FEW PEOPLE feel neutral about fresh coriander. Some love it, others won’t even touch it. In ancient China, coriander leaves were thought to bestow immortality and were often used in the New Year’s bath water. In the West, people were not as appreciative. The Romans gave coriander the unappealing name coriandrum, derived from the Greek word koris, meaning ”bedbug,” suggesting a fetid, buggy odor.
In fact, it was not until recently, when European cooks began exploring Indian and Chinese cooking, did fresh coriander leaves begin to gain popularity in the West.
In contrast, the seeds seemed to have had a better early reception. European cooks have been using coriander seeds to imbue a bright flavor to their meat dishes for thousands of years.
Growing Your Own Coriander
Before you set out to grow your own coriander, you will have to decide whether you want to grow it for its seeds or for its leaves. Growers have bred varieties of this annual herb to be better at producing one or the other.
Be mindful that coriander bred for seed production will yield seeds quicker than varieties bred for leaves. But once these coriander plants run to seed, they will stop producing new leaves altogether.
Below are a few pointers on growing your own coriander.
How to Plant Coriander
The tiny, pungent leaves of the coriander plant make a handsome thicket of fresh green in either a sunny or partially shaded spot in the garden. You can sow the seeds in well-prepared, free-draining soil enriched with compost anytime between late March and early September. The seeds are best sown in groups of five. If you are growing coriander for the leaves, make sure you choose a sunny location for your plants.
If you want a constant supply of leaves through the season, sow small amounts every 3 weeks. Your coriander seeds will begin to germinate within three weeks of planting.
Care and Maintenance
If you intend to harvest leaves, thin the young plants until they are about eight inches apart. Remove any flowers that might appear. This will allow the plants to focus their energies on growing new leaves. Keep the soil damp, but avoid overwatering. Dry soil or compost can cause the plants to bolt or flower prematurely.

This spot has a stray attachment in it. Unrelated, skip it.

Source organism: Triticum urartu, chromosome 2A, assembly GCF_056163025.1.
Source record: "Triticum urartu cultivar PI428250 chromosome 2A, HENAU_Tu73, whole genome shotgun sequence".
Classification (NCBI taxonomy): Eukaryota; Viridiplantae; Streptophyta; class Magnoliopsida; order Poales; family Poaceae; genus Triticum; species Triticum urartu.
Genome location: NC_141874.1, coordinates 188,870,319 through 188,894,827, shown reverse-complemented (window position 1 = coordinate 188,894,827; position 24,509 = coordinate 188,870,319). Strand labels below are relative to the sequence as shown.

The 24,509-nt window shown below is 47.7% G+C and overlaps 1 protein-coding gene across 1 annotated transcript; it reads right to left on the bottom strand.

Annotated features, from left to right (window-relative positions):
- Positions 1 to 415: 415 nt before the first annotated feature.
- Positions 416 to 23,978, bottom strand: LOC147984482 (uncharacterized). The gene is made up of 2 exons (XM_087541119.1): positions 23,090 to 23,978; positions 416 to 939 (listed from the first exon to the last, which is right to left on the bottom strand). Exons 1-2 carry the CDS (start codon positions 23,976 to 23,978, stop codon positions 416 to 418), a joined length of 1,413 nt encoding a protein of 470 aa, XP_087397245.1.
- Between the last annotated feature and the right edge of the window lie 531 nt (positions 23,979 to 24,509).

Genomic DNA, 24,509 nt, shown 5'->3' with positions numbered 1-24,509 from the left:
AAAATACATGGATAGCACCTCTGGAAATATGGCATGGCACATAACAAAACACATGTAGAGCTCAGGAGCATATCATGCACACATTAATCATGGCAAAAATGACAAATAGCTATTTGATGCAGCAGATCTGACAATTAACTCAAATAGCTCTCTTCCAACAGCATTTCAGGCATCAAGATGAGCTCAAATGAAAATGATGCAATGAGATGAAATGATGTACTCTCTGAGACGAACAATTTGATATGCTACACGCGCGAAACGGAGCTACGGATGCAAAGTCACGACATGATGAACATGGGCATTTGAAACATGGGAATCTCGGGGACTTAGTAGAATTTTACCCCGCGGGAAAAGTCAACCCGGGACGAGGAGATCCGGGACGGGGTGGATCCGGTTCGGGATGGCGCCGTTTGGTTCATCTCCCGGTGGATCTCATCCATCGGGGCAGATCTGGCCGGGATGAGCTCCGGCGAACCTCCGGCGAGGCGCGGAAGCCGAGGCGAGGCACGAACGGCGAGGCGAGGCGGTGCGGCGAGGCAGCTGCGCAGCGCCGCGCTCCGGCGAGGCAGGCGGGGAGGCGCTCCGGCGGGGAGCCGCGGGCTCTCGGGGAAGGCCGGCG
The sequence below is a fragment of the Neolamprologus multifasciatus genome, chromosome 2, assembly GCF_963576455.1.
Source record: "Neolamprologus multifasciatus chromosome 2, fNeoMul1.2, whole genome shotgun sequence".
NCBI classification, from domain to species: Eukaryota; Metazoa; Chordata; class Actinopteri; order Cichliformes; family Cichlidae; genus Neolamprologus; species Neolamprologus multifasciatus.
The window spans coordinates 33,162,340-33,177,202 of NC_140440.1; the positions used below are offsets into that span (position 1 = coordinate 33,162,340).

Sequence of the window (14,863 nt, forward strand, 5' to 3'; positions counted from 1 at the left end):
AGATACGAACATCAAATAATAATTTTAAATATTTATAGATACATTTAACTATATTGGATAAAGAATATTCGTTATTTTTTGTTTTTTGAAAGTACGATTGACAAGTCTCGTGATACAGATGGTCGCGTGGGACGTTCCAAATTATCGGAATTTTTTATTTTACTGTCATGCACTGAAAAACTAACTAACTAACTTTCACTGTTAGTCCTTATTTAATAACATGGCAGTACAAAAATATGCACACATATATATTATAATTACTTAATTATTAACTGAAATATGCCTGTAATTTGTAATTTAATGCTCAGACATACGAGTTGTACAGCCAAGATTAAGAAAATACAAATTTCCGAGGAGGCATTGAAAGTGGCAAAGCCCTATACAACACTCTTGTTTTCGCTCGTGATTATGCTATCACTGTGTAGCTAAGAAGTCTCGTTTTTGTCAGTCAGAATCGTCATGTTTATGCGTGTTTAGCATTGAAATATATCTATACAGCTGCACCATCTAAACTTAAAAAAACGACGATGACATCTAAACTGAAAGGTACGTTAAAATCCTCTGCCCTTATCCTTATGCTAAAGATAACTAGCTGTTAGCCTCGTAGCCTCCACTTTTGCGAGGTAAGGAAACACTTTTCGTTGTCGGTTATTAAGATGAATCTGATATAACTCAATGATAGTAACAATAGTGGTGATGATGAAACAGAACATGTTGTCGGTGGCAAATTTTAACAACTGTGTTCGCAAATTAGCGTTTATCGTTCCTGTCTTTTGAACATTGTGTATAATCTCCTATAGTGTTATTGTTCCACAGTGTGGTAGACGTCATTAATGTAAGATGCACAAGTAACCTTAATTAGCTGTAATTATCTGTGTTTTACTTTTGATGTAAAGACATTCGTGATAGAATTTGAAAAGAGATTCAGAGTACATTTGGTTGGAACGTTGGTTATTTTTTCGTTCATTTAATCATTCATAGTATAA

Experts recommend diligent weeding around young coriander plants grown for seed production. You can thin these to about four inches of each other since they will not require as much space. Unlike plants grown for leaves, you should allow coriander plants grown for seed to flower. Water the plants thoroughly during spells of hot, dry weather. Keep the soil moist but not wet.
Harvesting Coriander Leaves and Seeds
You can begin harvesting coriander leaves once the plants are grown and well-established. Pluck or cut the leaves off the stem with a pair of scissors. Harvest often to encourage bushier growth.
You can also snip whole stems if necessary. Just cut the plant one third of the way down. The remaining stem will continue to grow new leaves. You can use both the leaves and the stalks in the kitchen.
If you are growing coriander for its seeds, wait until the flowers have died before harvesting. Cut the stems and place the heads of the coriander in a paper bag with the stems sticking out. Tie the stems and the bag together in a bunch.
Hang the bunch upside down in a cool, dry place for three weeks. After three weeks, you can take the bag down and shake it, allowing the seeds to fall from the flowers. The seeds will accumulate at the bottom of the bag. Store them in a cool, dry place and use for cooking. Or, you can sow the seeds again next spring.